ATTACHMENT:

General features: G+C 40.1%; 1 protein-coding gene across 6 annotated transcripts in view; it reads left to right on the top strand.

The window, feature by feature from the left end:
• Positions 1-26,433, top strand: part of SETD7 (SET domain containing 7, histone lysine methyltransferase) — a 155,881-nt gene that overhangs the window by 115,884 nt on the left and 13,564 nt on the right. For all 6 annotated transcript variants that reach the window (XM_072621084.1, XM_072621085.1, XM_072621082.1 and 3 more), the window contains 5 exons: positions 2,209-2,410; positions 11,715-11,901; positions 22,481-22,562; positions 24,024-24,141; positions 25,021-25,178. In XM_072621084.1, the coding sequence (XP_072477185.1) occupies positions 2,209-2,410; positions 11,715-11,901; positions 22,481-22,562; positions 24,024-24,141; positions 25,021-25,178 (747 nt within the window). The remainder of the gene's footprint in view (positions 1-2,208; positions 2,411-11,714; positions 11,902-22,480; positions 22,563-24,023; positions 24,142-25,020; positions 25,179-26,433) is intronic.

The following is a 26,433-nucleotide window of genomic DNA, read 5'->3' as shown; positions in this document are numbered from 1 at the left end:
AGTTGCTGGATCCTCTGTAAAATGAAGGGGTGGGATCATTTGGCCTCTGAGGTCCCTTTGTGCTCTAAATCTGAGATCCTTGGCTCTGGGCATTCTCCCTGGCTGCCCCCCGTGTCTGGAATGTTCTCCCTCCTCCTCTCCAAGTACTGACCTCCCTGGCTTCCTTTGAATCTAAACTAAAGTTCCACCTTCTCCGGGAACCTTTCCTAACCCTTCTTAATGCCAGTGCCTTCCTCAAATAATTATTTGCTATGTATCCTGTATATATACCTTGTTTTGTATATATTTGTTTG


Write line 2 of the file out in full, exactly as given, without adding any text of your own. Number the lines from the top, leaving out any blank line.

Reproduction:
The window, feature by feature from the left end: